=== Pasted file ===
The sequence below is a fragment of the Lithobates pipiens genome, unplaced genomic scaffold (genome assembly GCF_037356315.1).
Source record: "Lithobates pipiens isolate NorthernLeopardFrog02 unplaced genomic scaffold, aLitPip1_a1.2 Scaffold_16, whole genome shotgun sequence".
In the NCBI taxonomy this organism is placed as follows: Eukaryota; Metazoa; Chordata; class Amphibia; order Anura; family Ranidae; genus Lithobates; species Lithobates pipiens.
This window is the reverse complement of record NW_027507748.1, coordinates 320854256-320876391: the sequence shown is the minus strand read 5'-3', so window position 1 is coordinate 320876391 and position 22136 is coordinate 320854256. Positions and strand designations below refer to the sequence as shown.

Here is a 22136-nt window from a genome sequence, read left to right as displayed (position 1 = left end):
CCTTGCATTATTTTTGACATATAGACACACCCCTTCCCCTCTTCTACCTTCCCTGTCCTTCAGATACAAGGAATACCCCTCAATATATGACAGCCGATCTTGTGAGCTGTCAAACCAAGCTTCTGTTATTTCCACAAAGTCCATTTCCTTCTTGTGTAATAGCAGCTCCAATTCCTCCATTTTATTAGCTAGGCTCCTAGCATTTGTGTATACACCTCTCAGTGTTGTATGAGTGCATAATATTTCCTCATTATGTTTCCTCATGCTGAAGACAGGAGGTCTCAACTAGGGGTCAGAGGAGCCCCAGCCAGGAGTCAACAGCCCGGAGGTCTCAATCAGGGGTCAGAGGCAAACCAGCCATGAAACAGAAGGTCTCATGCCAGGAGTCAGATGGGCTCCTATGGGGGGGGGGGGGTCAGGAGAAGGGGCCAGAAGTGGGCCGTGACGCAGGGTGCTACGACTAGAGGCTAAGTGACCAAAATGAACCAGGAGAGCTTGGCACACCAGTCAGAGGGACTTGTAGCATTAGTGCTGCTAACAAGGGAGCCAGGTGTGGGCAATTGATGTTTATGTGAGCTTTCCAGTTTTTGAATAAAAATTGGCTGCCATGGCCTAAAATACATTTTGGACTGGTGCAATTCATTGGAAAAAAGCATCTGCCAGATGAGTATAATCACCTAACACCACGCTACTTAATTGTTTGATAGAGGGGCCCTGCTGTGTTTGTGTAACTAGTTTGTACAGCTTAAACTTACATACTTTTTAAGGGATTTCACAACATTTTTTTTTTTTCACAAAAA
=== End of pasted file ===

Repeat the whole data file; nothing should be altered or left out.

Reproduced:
The sequence below is a fragment of the Lithobates pipiens genome, unplaced genomic scaffold (genome assembly GCF_037356315.1).
Source record: "Lithobates pipiens isolate NorthernLeopardFrog02 unplaced genomic scaffold, aLitPip1_a1.2 Scaffold_16, whole genome shotgun sequence".
In the NCBI taxonomy this organism is placed as follows: Eukaryota; Metazoa; Chordata; class Amphibia; order Anura; family Ranidae; genus Lithobates; species Lithobates pipiens.
This window is the reverse complement of record NW_027507748.1, coordinates 320854256-320876391: the sequence shown is the minus strand read 5'-3', so window position 1 is coordinate 320876391 and position 22136 is coordinate 320854256. Positions and strand designations below refer to the sequence as shown.

Here is a 22136-nt window from a genome sequence, read left to right as displayed (position 1 = left end):
CCTTGCATTATTTTTGACATATAGACACACCCCTTCCCCTCTTCTACCTTCCCTGTCCTTCAGATACAAGGAATACCCCTCAATATATGACAGCCGATCTTGTGAGCTGTCAAACCAAGCTTCTGTTATTTCCACAAAGTCCATTTCCTTCTTGTGTAATAGCAGCTCCAATTCCTCCATTTTATTAGCTAGGCTCCTAGCATTTGTGTATACACCTCTCAGTGTTGTATGAGTGCATAATATTTCCTCATTATGTTTCCTCATGCTGAAGACAGGAGGTCTCAACTAGGGGTCAGAGGAGCCCCAGCCAGGAGTCAACAGCCCGGAGGTCTCAATCAGGGGTCAGAGGCAAACCAGCCATGAAACAGAAGGTCTCATGCCAGGAGTCAGATGGGCTCCTATGGGGGGGGGGGGGTCAGGAGAAGGGGCCAGAAGTGGGCCGTGACGCAGGGTGCTACGACTAGAGGCTAAGTGACCAAAATGAACCAGGAGAGCTTGGCACACCAGTCAGAGGGACTTGTAGCATTAGTGCTGCTAACAAGGGAGCCAGGTGTGGGCAATTGATGTTTATGTGAGCTTTCCAGTTTTTGAATAAAAATTGGCTGCCATGGCCTAAAATACATTTTGGACTGGTGCAATTCATTGGAAAAAAGCATCTGCCAGATGAGTATAATCACCTAACACCACGCTACTTAATTGTTTGATAGAGGGGCCCTGCTGTGTTTGTGTAACTAGTTTGTACAGCTTAAACTTACATACTTTTTAAGGGATTTCACAACATTTTTTTTTTTTCACAAAAA